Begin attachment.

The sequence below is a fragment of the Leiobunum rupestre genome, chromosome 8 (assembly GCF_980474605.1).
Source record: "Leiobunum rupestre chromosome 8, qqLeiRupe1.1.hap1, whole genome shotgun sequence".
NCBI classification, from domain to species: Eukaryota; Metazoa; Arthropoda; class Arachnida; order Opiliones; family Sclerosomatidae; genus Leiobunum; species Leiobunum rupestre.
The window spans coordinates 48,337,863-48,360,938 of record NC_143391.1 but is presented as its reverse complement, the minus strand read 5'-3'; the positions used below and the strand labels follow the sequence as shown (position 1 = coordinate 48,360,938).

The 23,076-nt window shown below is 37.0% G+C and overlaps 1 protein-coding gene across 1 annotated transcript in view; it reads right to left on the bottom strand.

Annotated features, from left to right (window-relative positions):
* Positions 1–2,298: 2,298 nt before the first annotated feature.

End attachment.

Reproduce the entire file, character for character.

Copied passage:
The sequence below is a fragment of the Leiobunum rupestre genome, chromosome 8 (assembly GCF_980474605.1).
Source record: "Leiobunum rupestre chromosome 8, qqLeiRupe1.1.hap1, whole genome shotgun sequence".
NCBI classification, from domain to species: Eukaryota; Metazoa; Arthropoda; class Arachnida; order Opiliones; family Sclerosomatidae; genus Leiobunum; species Leiobunum rupestre.
The window spans coordinates 48,337,863-48,360,938 of record NC_143391.1 but is presented as its reverse complement, the minus strand read 5'-3'; the positions used below and the strand labels follow the sequence as shown (position 1 = coordinate 48,360,938).

The 23,076-nt window shown below is 37.0% G+C and overlaps 1 protein-coding gene across 1 annotated transcript in view; it reads right to left on the bottom strand.

Annotated features, from left to right (window-relative positions):
* Positions 1–2,298: 2,298 nt before the first annotated feature.